On a busy Saturday in New York City, there’s something very calming about stepping into the Monet’s Garden Experience at 27 Wall Street. Luscious-painted landscapes of rivers, canals, waterlilies, hanging wisteria blooms, and skies are just the thing for winter-weary New Yorkers looking for a bit of spring. Known as the father of the “impressionistic” painting style, Claude Monet focused on the way light reflects off of everything his eyes could see: sky, water, flowers, buildings, haystacks, and the like, taking the canvas out into the world to paint, popularizing the “plein air” technique, capturing the landscape just as he saw it. He was known to return to a scene to paint it again during another time of day, or in another season; in his series of paintings of French cathedrals, he camped out in a room that overlooked the cathedral so he could view the scene at different times of the day, to study the changes in light and shadows.
On this February day, it was evident that this exhibit was popular with all ages, and with a multi-national audience. There are two floors to explore, with the main offering a timeline of Monet’s life, loves, and examples of his successes and failures in the art world. In the late 1800’s, hobnobbing with the likes of Paul Cezanne, Camille Pissaro, and Edgar Degas, Monet experimented with a new “unrestricted” way of painting. When these paintings were first displayed, they were seen by art critics as “amateurish” and “unfinished,” considered a “impression” of a scene. Rather than discouraged at the reviews, Monet and his friends embraced the name and continued to refer to themselves as “impressionists.”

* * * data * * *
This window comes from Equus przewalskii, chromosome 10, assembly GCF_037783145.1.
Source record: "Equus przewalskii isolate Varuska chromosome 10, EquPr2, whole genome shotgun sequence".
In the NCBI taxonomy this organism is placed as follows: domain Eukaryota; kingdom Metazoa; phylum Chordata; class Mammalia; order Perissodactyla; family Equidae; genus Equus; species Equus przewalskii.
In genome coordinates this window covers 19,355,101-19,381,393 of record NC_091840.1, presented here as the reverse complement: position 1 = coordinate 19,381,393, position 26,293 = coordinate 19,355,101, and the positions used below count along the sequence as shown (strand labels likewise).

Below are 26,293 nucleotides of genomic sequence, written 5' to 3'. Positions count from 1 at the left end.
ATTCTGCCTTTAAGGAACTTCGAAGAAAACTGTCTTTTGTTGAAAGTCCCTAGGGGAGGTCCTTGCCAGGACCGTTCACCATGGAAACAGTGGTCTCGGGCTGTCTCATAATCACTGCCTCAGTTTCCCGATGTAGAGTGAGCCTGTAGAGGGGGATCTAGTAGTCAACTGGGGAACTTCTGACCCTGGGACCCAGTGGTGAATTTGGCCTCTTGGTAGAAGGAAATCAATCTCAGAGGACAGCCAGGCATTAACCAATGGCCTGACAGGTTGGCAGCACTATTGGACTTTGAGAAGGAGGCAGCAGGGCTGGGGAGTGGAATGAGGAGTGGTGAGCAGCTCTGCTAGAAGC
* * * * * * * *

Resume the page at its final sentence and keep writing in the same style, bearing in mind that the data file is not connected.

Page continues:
Whether or not one is inclined to delve deeply into Money’s private life or his movements throughout Europe to find more landscapes, the paintings themselves are the stars of this exhibition. We can still see his life unfold as we move from painting to painting, and see the impressionistic style take dominance in his work. In one of his most striking examples, Monet paints his first wife, Camille, on her deathbed, surrounded by a bleak landscape of blankets and head coverings, with a deathly cloud hovering behind the pillows that propped her up. There’s very little color, just what peeks out in the folds of the blankets. It makes one wonder what it must’ve been like for the artist to witness and paint this most intimate scene.
Still on the main floor, we walk through a corridor that offers side rooms that provide a timeline of Money’s pivotal years as a rising master and interpreter of nature, light and color. In another room, guests color their own lily pad which, when scanned into the computer, becomes part of the exhibit. There’s a recreation of Monet’s Japanese bridges, a feature found in twelve of his paintings, decorated with a cottage garden array of blooms. We can visit rooms that focus on Monet’s style of painting with “patches of color” technique, and a few activities for those tech-savvy with their cellphone to click on QR codes and play around with the Monet’s images, with museum guides on hand to assist.
The second floor brings guests into the 360-degree immersive experience as Monet’s life and art highlights are narrated along with a floor to ceiling “multimedia and multi-sensory technology” video. So even if distracted by the lush paintings and activities on the first floor, we can still get an understanding and appreciation of the man behind the art in a 45-minute overview.
It’s understandable that such an experience deserves some appropriate nourishment. On our way to the new Dim Sum Palace on Division Street in Chinatown – about a 20-minute walk – we had to stop into the South Street Seaport’s Funny Face Bakery for what I think is the biggest chocolate chip cookie I’ve ever seen, and to browse their own art talents in a painted Taylor Swift cookie! Then, at the brightly lit dim sum restaurant, we choose a selection of dumplings, scallion pancakes, shrimp rolls, and Shanghai rice in another masterful experience – a culinary one, this time — to cap off another fabulous day in New York City.
Photos by MJ Hanley-Goff